# Homework Help: Natural logarithm of negative numbers

1. Feb 17, 2005

I'm puzzled by....

$$\ln \left( -\frac{1}{2} \right) = - \ln \left( 2 \right) + i \pi$$

Why is this true? How can I possibly get this result?

I know that

$$\ln \left( \frac{1}{2} \right) = - \ln \left( 2 \right)$$.

Thank you so much

2. Feb 17, 2005

### dextercioby

Use Euler's formula and write "-1/2" in another way involving complex exponentials.Then apply "ln".

Daniel.

3. Feb 17, 2005

### Hurkyl

Staff Emeritus
Technically, that's not true. ln is a multivalued function. In particular,

$$\ln -\frac{1}{2} = \ln \frac{1}{2} + i \pi (1 + 2n) \quad (n \in \mathbb{Z})$$

Here is the general formula, which can be derived as Daniel suggests.

$$\ln z = \ln |z| + i \arg z$$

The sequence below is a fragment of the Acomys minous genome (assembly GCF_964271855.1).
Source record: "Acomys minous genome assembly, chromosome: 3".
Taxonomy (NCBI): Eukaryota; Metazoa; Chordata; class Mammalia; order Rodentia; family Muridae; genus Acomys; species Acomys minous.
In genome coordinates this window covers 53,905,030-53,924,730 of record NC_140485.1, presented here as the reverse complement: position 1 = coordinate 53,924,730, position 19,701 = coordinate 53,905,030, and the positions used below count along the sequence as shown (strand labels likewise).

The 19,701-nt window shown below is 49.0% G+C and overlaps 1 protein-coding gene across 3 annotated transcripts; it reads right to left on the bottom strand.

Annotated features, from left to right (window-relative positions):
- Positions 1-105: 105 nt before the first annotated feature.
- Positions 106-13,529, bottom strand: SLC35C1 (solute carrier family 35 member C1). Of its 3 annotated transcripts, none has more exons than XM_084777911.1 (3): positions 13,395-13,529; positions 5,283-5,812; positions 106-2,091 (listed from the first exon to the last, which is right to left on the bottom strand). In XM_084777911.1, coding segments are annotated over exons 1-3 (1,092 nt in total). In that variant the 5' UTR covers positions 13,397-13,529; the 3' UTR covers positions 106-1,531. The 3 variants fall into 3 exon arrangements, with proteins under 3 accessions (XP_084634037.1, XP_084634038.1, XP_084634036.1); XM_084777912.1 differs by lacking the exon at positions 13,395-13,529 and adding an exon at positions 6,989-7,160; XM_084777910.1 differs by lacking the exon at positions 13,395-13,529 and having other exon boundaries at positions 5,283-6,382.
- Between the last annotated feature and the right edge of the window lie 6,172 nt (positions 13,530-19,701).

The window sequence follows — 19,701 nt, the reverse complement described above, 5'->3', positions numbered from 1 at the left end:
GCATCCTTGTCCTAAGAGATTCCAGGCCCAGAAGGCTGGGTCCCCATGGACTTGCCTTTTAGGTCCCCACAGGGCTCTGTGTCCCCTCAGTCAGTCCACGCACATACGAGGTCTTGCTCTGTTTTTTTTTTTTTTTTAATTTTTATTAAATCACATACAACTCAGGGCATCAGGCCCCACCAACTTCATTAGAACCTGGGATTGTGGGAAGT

(where the ln on the RHS is the ordinary real-valued logarithm)

4. Feb 17, 2005

### dextercioby

Hurkyl,i was suggesting:

$$-\frac{1}{2}=-1 \cdot \frac{1}{2}$$

And of course:

$$-1=e^{i\pi (2n+1)} \ (n\in \mathbb{Z})$$

No need to know any definition,just Euler's formula...:tongue2:

Daniel.

5. Feb 17, 2005

That makes sense! So, if

$$z=-\frac{1}{2}=\frac{1}{2}\mbox{ cis }\pi (2n+1) = \frac{1}{2} e^{i\pi (2n+1)}$$

Then

$$\ln z = \ln \left[ \frac{1}{2} e^{i\pi (2n+1)} \right] = -\ln 2\mbox{ } +\mbox{ } i\pi (2n+1) \qquad (n\in \mathbb{Z})$$

Thanks

Last edited: Feb 17, 2005
6. Feb 18, 2005

### dextercioby

Ha,that's interesting,u edited your message,yet u didn't see the typo "cis" instead of "cos"... :tongue:

Daniel.

7. Feb 18, 2005

### Curious3141

FYI, $$cis \theta$$ is shorthand notation for $$\cos \theta + i \sin \theta$$. It's perfectly valid.

8. Feb 18, 2005

### dextercioby

Hmmmmm...Interesting,even ingenious...

Daniel.

9. Feb 18, 2005

### HallsofIvy

I haven't seen "cis" in years! (It's more engineer lingo than mathematics.)

(And both dextercioby's posts were clearly tongue in cheek.)